Have you heard of ergonomics? Ergonomics is a science that covers various aspects of adapting equipment and tools aimed at physical well-being and satisfaction in the workplace and environment around us in order to live well, healthy, and prevent diseases.
Let’s understand it better. Have you ever left work and returned home at the end of the day with back or neck pain? This may be due to work stress, but also, most likely, your accessories and equipment used at work aren’t suitable for your body, causing an overload on your spine. This is where ergonomics comes in.
Our days are short, and we live in a fast-paced environment. The demand for us to be productive is very high. This causes us to spend hours and hours sitting in a chair that is neither adequate nor comfortable. We don’t pay attention to how we position our body when carrying a heavy box, and we don’t even remember to adjust our posture while performing our tasks. The result is a “complaining” spine asking for rest by the end of the day. The point is that, in addition to experiencing uncomfortable pain, over time these bad postural habits will leave permanent consequences.
So, today we’re going to learn some tips that can help us prevent spinal diseases and improve our daily performance. The following are some common everyday situations that you may identify with:
Suppose you are a hairdresser, a teacher, or have a role that requires standing for long periods of time. Remember to keep your spine upright, don’t raise your arms above your head or tilt your spine as in the photo on the left, but keep working with your elbows at a 90° angle as in the photo on the right.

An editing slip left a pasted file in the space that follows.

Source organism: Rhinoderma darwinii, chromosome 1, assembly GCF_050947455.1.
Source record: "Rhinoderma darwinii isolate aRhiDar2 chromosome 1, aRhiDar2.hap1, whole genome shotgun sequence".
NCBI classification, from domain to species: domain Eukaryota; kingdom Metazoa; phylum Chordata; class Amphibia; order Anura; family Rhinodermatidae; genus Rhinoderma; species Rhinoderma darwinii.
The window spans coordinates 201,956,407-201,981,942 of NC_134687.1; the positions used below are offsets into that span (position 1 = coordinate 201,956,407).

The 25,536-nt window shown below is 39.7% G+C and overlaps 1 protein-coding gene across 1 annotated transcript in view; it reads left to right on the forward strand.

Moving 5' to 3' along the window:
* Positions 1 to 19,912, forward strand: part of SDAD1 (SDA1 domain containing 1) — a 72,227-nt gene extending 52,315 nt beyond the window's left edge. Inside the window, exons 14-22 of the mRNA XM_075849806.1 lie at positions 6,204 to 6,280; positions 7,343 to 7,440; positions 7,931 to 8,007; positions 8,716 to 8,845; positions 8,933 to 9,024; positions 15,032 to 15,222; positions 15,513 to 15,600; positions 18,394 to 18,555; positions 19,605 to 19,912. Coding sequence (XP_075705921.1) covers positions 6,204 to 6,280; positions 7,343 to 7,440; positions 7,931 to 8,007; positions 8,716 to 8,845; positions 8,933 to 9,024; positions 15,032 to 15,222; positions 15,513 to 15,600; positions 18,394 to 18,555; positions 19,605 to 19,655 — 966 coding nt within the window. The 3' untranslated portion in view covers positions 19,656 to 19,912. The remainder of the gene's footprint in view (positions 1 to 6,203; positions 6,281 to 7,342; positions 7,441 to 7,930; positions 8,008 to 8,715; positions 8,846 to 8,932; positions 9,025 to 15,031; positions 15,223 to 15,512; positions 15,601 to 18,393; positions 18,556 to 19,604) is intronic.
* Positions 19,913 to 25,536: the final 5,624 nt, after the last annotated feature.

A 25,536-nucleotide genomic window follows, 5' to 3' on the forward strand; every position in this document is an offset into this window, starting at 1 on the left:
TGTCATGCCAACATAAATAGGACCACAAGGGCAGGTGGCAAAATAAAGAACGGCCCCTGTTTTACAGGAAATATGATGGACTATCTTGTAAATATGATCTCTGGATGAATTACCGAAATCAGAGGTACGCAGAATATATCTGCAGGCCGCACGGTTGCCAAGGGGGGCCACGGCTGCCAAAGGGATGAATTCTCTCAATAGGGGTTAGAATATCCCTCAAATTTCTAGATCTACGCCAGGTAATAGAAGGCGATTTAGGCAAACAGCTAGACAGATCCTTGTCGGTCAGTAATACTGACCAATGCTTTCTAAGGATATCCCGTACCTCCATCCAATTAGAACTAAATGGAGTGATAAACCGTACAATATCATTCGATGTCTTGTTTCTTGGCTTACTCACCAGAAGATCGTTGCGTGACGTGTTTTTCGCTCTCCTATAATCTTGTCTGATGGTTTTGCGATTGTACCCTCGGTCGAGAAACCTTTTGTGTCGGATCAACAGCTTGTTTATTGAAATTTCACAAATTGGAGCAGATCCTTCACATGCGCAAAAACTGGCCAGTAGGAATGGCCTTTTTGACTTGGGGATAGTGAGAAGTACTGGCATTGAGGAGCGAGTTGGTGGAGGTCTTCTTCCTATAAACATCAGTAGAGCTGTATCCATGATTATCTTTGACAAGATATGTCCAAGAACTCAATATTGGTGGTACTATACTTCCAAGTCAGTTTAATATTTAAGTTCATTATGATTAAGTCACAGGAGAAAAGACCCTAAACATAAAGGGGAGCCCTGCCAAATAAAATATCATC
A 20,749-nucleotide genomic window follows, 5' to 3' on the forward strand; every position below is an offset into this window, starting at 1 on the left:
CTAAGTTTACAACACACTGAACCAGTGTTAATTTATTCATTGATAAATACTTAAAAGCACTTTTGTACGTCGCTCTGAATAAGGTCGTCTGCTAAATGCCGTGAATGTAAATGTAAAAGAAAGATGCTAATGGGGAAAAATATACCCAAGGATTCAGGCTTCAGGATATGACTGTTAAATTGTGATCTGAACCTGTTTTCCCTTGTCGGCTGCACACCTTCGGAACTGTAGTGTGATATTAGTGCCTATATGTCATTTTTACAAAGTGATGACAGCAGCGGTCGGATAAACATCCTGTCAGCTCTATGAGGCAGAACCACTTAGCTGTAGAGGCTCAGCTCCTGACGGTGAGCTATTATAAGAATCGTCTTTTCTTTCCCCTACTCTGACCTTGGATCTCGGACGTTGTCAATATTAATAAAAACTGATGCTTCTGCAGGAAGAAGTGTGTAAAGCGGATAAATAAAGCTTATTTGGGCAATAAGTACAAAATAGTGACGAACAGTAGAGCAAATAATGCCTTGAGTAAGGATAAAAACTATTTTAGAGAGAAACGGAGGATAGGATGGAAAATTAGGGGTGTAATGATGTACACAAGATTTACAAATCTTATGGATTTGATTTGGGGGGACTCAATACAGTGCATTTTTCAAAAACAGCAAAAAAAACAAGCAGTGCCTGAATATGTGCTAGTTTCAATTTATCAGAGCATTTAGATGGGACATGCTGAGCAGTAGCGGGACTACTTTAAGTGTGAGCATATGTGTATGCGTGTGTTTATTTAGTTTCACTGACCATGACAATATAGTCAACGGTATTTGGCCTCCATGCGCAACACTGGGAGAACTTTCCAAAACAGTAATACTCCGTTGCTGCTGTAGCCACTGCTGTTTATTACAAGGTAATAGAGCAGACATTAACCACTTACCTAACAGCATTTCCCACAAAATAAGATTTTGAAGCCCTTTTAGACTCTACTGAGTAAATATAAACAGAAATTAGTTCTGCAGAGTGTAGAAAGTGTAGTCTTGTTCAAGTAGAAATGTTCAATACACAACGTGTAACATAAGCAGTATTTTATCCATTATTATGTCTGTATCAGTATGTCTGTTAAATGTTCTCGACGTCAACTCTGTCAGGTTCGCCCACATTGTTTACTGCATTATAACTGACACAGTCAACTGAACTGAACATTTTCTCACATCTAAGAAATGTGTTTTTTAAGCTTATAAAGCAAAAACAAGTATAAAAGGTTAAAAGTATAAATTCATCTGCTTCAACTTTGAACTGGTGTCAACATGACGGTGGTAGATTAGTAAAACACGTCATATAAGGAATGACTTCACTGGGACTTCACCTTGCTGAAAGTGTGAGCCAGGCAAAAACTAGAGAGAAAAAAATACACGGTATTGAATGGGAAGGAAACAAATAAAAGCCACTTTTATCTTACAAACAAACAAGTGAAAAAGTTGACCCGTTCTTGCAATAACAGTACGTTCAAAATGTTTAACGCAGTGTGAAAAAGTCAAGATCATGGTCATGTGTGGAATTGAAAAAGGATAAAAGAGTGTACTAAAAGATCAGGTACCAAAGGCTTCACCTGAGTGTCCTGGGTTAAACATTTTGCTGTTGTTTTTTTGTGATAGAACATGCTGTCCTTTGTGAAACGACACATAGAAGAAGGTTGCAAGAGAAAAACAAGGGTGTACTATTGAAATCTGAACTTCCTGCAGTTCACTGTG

Note: if you are a teacher, avoid writing on the blackboard at a height above your head. Write up to your eyes, start a new column beside the text, and continue writing.
When driving your vehicle, pay attention to your seat posture. Don’t leave the seat too inclined or too upright, but place it at an angle of approximately 110 °.
If you’re a seamstress, graphic designer, accountant, or work in a sedentary position for long periods of time, sit in a chair that allows your knees to form a 90° angle. Always use the back of the chair and keep your feet on the floor.
If you use a computer, remember to place it in front of you on the table, not beside you, so you will avoid long periods with your head tilted sideways, thus preventing neck pain and stiffness.
I invite you to make a habit of remembering your posture at work and at home. I believe you will feel a significant difference at the end of the day! Tell me about your experience, and share this article with your friends so we can all reach 50 with a spine of someone in their 20s!